TCS Morning 10: Life itself is a doomed attempt to leap over the catcher

1.  Death is Curt Casali at home plate with the ball. Absurdly well-prepared for our arrival, unavoidable. Alexei's leap, are our efforts to endure, survive, even transcend the irresistible forces of our way out. Alexei's leap is life itself. It's noble, but ultimately doomed, and perhaps how doomed it was from the start adds to its nobility.

2. Otherwise...ugggghh what a trip to the dumpster that Monday night 5-4 loss to the Rays was. Wasted was:

--A good start by Jose Quintana

--A go-ahead bomb by Carlos Sanchez of all people

--An offensive rally in the ninth keyed by Alexei Ramirez and Adam LaRoche

--Dying in the bottom of the ninth with a potential runners on the corners with no one out situation

Now the Sox have six teams between them and a playoff spot, need to win both games coming up to finish this series ahead of the Rays, and are behind teams that blatantly sold at the deadline. Good thing we didn't let them suck us back in?

3. There were others things that took down the Sox Monday night, but Joe McEwing sending Alexei Ramirez home on a little LaRoche broken-bat looper into short center field that caused Ramirez to freeze on contact, was a mistake that doesn't need to be examined any farther beyond the 30 feet he was thrown out by. When you miss by that much, there's not any way to defend it. That there was no one out, or that Ramirez wound up doing a swan dive into home plate trying to duck a tag--which both looked like it should have killed but somehow didn't injure him because he's Alexei Ramirez--only add to the problem.

To his credit, Joe McEwing took full responsibility immediately after the game, both explaining deftly why Ramirez froze on contact and owning his mistake.

That quote is telling. McEwing has always shaded aggressive under the notion that he would win in the long run challenging defenses to execute perfect relays on 50/50 plays. He looked like a genius in 2012, when the offense was good enough to make the longview of his strategy visible within the same game, but since the offense has gone into the tank for three years, every mistake has a potential to be a blown last chance. That doesn't make the Ramirez send better, or excuse him from other blunders this year, but it's hard to think of someone who is more directly affected by trying to factor in dwindling opportunities to snap decisions.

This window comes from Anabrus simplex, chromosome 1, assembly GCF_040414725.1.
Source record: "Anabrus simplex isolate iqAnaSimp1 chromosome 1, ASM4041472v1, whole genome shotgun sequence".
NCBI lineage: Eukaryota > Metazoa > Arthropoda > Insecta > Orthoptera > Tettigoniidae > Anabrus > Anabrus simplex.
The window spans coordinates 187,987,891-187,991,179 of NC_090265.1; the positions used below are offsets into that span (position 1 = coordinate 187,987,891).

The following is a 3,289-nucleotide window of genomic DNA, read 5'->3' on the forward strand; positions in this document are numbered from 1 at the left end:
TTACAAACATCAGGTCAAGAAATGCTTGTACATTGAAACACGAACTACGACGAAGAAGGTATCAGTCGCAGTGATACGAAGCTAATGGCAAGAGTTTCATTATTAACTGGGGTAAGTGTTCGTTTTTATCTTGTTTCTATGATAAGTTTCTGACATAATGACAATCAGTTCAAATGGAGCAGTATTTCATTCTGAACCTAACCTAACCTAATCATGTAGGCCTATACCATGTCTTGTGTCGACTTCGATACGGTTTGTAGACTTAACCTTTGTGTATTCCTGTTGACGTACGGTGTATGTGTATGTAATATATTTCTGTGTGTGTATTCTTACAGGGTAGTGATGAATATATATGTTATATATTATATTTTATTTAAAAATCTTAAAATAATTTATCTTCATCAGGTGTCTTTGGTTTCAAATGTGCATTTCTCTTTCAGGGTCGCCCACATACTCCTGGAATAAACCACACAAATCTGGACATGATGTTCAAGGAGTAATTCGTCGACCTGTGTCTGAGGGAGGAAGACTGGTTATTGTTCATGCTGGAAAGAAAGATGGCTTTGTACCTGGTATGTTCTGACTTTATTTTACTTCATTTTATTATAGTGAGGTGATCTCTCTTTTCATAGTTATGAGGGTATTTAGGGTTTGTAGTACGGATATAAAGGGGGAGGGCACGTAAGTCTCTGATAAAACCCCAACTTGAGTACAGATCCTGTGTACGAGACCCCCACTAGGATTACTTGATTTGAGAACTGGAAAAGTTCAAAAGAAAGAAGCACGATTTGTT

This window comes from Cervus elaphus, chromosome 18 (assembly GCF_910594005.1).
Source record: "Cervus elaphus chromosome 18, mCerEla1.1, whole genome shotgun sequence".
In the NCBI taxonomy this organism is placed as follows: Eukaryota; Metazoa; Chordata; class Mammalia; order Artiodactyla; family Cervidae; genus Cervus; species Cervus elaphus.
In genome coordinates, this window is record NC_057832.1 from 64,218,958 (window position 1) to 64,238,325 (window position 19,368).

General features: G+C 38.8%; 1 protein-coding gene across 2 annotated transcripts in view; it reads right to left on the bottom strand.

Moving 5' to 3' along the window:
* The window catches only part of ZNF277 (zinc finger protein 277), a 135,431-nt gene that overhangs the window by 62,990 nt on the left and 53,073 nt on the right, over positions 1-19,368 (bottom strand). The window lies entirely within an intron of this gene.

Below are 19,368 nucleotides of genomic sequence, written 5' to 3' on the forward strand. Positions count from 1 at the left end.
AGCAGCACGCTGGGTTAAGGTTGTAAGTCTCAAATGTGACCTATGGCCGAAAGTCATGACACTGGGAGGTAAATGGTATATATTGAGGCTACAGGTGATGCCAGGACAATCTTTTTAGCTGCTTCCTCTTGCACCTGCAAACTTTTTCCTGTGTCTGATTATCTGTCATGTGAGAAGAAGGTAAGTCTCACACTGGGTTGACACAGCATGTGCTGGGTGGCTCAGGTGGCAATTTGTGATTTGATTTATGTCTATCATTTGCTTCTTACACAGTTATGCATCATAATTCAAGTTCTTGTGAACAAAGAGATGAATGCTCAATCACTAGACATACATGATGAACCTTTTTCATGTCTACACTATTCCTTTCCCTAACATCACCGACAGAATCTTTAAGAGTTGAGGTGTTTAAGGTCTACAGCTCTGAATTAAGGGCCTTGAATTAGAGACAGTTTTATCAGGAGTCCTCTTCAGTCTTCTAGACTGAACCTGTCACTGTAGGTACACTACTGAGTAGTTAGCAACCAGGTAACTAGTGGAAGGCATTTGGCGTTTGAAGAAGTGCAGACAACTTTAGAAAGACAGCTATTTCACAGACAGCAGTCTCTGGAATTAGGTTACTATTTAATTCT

4. Perhaps it would be better to focus long-term discontent on Avisail Garcia, who followed up McEwing's error by blowing a still fairly promising situation of Leury Garcia on second with one out in the ninth, only to strikeout on three-straight 93 mph letter-high fastballs. It was his third whiff of a night that was only adorned with a looping double and a run scored at the plate, and was dragged down with an ugly throwing error in the outfield, where he seemed to be playing some bizarre alignment where he stood on the lip of the warning track for much of the night. Perhaps his recent success with robbing home runs has driven him to specialize in only that.

So far Garcia's split two months of looking pretty good with two months of looking really awful. The awful months were worse and more recent, but in terms of pure months count: breaking even on the months!

5. Quintana came out of the gate pitching like hot garbage Monday. As someone who makes his living being within an inch of his target, he spent the first inning missing by a foot, gave up three-straight hits, plunked a batter, threw 30 pitches, escaped with one run allowed by the skin of his teeth...and then went on to throw six strong innings, completing his 12th quality start in his last 13 times to the bump.

The starts where Quintana is dominant and I would tell the baseball world to stop and look at his majesty are rather rare, but no one spins C stuff into B+ results as reliably as this man. What a gem.